Use a structured execution-graph to create a test object which runs your tests smartly.
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Test::StructuredObject - Use a structured execution-graph to create a test object which runs your tests smartly.


version 0.01000010


use Test::More;
use Test::StructuredObject;

my $testsuite = testsuite(
    test { use_ok('Foo'); },
    test { is( Foo->value, 7, 'Magic value' },
    step { note "This is a step!"; }
    testgroup( 'This is a subtest' => (
        test { ok( 1, 'some inner test' ) },
        test { ok( 1, 'another inner test' ) },

# Employs Test::More's very recent 'subtest' call internally to do subtesting.


# Flattens the subtests into a linear fashion instead, decorated with 'note''s  for older Test::More's

# Prints a simplistic (non-reversable) serialisation of the testsuite or diagnostic purposes.
print $testsuite->to_s;


This technique has various perks:

  1. No need to count tests manually

  2. Tests are still counted internally:

    Test harness can report tests that failed to run.

  3. Tests are collected in a sort of state-graph of sorts:

    This is almost A.S.T. like in nature, which permits various run-time permutations of the graph for different results.

  4. Every test { } closure is executed in an eval { }:

    This makes subsequent tests not get skipped if one dies.

  5. Internal storage of many simple sub-calls:

    This allows reasonably good Deparse introspection, so if need be, the entire execution tree can easily be rewritten to be completely Test::StructuredObject free.

However, it has various downsides, which for most things appear reasonable to me:

  1. Due to lots of closures:

    Due to this, the only present variable transience is achieved via external lexical variables.

    A good solution to this I've found is just pre-declare all your needed variables and pretend they're like CPU registers =).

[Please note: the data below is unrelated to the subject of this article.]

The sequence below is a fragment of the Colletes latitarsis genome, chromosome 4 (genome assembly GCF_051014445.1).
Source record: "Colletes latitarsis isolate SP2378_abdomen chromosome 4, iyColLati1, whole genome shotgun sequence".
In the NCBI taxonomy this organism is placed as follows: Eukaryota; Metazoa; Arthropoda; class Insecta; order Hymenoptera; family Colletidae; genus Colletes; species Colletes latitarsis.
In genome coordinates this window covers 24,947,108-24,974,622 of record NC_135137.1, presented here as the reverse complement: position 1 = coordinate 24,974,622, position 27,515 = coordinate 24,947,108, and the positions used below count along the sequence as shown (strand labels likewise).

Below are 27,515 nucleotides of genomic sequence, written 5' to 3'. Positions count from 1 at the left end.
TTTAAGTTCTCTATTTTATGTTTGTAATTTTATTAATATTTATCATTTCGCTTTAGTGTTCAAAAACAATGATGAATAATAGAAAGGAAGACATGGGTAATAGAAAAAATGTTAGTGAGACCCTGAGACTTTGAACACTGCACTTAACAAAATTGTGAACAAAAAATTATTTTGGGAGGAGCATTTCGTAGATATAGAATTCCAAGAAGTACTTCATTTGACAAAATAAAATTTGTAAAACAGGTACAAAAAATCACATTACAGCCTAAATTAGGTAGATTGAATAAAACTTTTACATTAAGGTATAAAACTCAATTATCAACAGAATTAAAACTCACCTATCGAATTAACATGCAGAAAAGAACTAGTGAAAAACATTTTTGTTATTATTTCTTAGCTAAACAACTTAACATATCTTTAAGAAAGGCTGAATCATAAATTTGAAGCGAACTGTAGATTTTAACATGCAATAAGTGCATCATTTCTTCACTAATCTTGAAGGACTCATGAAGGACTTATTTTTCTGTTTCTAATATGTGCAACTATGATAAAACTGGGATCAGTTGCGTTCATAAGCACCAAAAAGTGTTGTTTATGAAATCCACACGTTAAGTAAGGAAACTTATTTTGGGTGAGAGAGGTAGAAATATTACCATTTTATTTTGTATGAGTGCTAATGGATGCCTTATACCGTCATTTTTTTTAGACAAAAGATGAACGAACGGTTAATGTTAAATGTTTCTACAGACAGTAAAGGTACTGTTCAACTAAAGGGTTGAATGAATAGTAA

2. Closures break ->import in many cases:

    Due to closure techniques, code that relies on ->import to do lexical scope mangling may not work.

    That is pesky for various reasons, but on average its not a problem, as it is, existing Test files need that BEGIN{ use_ok } stuff to get around this issue anyway.

    But basically, all you need to do is 'use' in your file scope in these cases, or use Fully Qualified sub names instead.

    If neither of these solutions appeals to you, YOU DON'T HAVE TO USE THIS MODULE!.


This module exports the following symbols by default using Sub::Exporter , and as such, you can tweak and use export tunings as supported by that module.

  • test

      test {  test_pragma }

    This method creates a Test object containing the given code. Code is run at run-time when called on the objects ->run method. The code is run in an eval container and as such will not die. Deaths called inside the eval will merely be downgraded to warnings and passed to carp. See the run documentation for details.

    This object type is recognised by containing types, and presence of such types increments the relevant number of planned tests at various levels.

  • step

      step { code_step }

    This method is virtually identical to the test method except that the returned object is instead an NonTest, and as such, containing types won't increment the test count when it is seen. It is advised you use this method for doing things that prepare data for the test, but don't actually do any testing. Additionally, it is advised to keep a 1-step-per-statement ratio, because I feel this may pay off one day when I get proper tree processing =).

  • testsuite

      testsuite( Test|NonTest|SubTest, ....   )

    This method is just a sugar syntax to create a TestSuite instance. Its parameter list comprises of a list of either Test, NonTest or SubTest instances.

    As a side perk, if you use the following notation instead:

      testsuite( name => (   Test | NonTest | SubTest, ...  ) )

    It will behave the same as "testgroup" does.

  • testgroup

      testgroup( name => ( Test | NonTest | SubTest , ... ) )

    This method creates a structural subgroup of tests (SubTest) with the given name. When the top TestSuite is executed in normal conditions, this runs each test of the subtest under Test::More's 'subtest' function creating pretty indented test TAP output.

    This object, when linearised with ->linearize instead injects 'note' subs before and after all its children tests in the output linear test run, particularly useful for older Test::More instances.


Kent Fredric


This software is copyright (c) 2013 by Kent Fredric

This is free software; you can redistribute it and/or modify it under the same terms as the Perl 5 programming language system itself.